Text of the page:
A west to north-east line was proposed in 1970 by the London Transport Board's London Rail Study as the next project after the completion of the Victoria line and the Fleet line (now the Jubilee line). Designed to relieve pressure on the District, Central and Victoria lines and to link two areas without tube services, the route would have taken over the Wimbledon branch of the District as far as Parsons Green, then followed a new underground alignment to Leytonstone, where it would then take over one of the branches of the Central line.[30] For financial reasons the line was not built, but the idea has remained.



In 1995, an alternative Express Metro plan was put forward that would utilise more existing track, have fewer stations and be built to National Rail standards. It would take one of three routes from East Putney on the District line to Victoria; either Putney Bridge, Parsons Green and Chelsea or King's Road as in the original safeguarded plan; or to Wandsworth Town and Clapham Junction and then via Chelsea Harbour and King's Road or via Battersea.


The London East West Study in 2000 considered Crossrail, the Chelsea–Hackney line and a combination of the two, from Wimbledon to Tottenham Court Road and then to Liverpool Street. The Study supposes main-line gauge, and would omit a station at Piccadilly Circus. Its version of the Chelsea-Hackney Regional Metro splits in the north, with one branch via Dalston taking over the Epping branch of the Central line, the other to Finsbury Park, then using the disused alignment of the Northern Heights plan, taking over the High Barnet branch of the Northern line. The Express Metro option would run on the East Coast Main Line.[28][31]

In 2007 Crossrail was given the go-ahead over the Chelsea–Hackney line despite some commentators favouring the latter[32] putting implementation after Crossrail's completion date of 2018. The Chelsea–Hackney plans were taken over by Crossrail as Crossrail 2.

In 2007, the 1991 route was updated – Sloane Square was dropped and the Central line's Epping branch from Leytonstone was re-safeguarded.[29] Due to objections from residents of Sloane Square, it was reinstated the following year.[33][34] South West Trains' Wimbledon depot was safeguarded as a depot for the line.[34] The safeguarding was enlarged from tube gauge to Network Rail loading gauge as it became clear that larger and longer trains would be needed.[35] Of the three routes proposed for south-west London the Royal Borough of Kensington and Chelsea initially favoured one going south via Imperial Wharf to Clapham Junction, but now supports the takeover of the District line's Wimbledon branch.[36] Under these present plans, only one entirely new station would be constructed, at Chelsea.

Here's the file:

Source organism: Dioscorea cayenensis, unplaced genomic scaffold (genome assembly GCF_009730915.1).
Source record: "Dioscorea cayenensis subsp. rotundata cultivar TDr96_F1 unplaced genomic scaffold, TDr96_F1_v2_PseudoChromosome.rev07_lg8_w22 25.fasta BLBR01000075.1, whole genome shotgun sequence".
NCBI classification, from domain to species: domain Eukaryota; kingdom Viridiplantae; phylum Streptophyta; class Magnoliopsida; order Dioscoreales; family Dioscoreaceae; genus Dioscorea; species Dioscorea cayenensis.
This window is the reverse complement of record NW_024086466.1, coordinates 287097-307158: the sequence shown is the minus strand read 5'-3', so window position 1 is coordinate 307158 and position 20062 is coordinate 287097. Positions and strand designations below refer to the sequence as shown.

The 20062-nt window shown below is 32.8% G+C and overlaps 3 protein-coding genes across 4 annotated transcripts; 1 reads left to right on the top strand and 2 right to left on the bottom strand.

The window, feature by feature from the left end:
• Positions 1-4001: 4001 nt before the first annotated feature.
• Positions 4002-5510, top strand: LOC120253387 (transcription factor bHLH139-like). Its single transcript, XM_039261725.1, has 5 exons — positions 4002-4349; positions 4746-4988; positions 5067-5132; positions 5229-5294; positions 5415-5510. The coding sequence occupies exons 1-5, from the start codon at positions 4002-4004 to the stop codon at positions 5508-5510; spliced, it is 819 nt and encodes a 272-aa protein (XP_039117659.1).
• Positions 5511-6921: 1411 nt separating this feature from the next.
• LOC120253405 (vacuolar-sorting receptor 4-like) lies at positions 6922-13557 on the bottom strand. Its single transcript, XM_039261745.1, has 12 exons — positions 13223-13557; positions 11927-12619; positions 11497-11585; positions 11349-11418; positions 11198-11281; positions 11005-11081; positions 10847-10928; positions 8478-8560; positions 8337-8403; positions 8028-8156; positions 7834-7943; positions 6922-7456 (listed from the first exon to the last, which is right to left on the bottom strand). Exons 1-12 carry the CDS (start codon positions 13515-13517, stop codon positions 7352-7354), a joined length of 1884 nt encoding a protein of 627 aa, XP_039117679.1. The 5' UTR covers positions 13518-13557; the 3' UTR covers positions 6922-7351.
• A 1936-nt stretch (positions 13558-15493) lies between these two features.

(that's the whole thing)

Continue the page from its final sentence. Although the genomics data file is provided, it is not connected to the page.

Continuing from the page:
2008 safeguarded route

A route for the line was safeguarded (legally protected from conflicting development) in 2008. It linked the District line's Wimbledon branch with the Central line's Epping branch via Parsons Green, Chelsea, Sloane Square, Victoria, Piccadilly Circus, Tottenham Court Road, King's Cross St. Pancras, Angel, Essex Road, Dalston Junction, Hackney Central, Homerton and Leytonstone.[33][37] The safeguarding also includes a spur from Victoria under the Thames to Battersea Park for stabling and access to a tunnelling site.[33][34] The safeguarded route was reviewed by the Department for Transport in 2013.[2]

Northern and southern destinations

Network Rail's July 2011 RUS for London and the South East supports the existing safeguarded route but speculates about possible modifications in addition to re-routing via Euston. To the south, it suggests that the tunnels should go from Victoria via Clapham Junction to beyond Wimbledon, instead of surfacing near Parsons Green and taking over the District line from there to Wimbledon. To the north, it suggests that the West Anglia corridor would be a better destination than a branch of the Central line. These suggestions are driven by what the RUS sees as the need for extra capacity on the South Western Main Line and the West Anglia corridor. With the planned terminus of HS2 at Euston, Chelsea–Hackney was put back to the top of the agenda for new lines, diverted via Euston.

The London and South East second generation RUS by Network Rail proposed some changes to the safeguarded route: serving Clapham Junction rather than the Wimbledon branch of the District line, not serving Sloane Square, and serving Euston as well as King's Cross St. Pancras. The RUS was also open to changes north of Hackney Central and branches south of Clapham Junction, both of which were seen as later phases.[38]

TfL responded by releasing its preferred options - an automatic metro and a regional scheme:[39]

In July 2015 it was announced that Surrey County Council had launched a study to see if the train line could be extended from Surbiton out to Woking via Walton-on-Thames and Weybridge, and adding a route from Surbiton and Guildford serving places like Oxshott and Horsley, using the existing South West mainline.[40]

Both TfL routes signify a change of thinking at both ends of the route, with serving Clapham Junction more of a priority than relieving the District line, and relieving the Victoria line at its northern end more than the Central line. The regional option, as well as relieving the South Western Main Line, seeks to relieve congested sections of the Northern line and Piccadilly line by removing passengers from the far ends of the lines.

In February 2013, business group London First's Crossrail taskforce (chaired by former Secretary of State for Transport Andrew Adonis) published its recommendations on Crossrail 2, favouring a route almost identical to the regional option above. Later the same day, Network Rail endorsed the plans.

In March 2016, the National Infrastructure Commission said that Crossrail 2 should be taken forward "as a priority" and recommended that a bill should pass through Parliament by 2019 with the line opening by 2033.[41]


Curzon Soho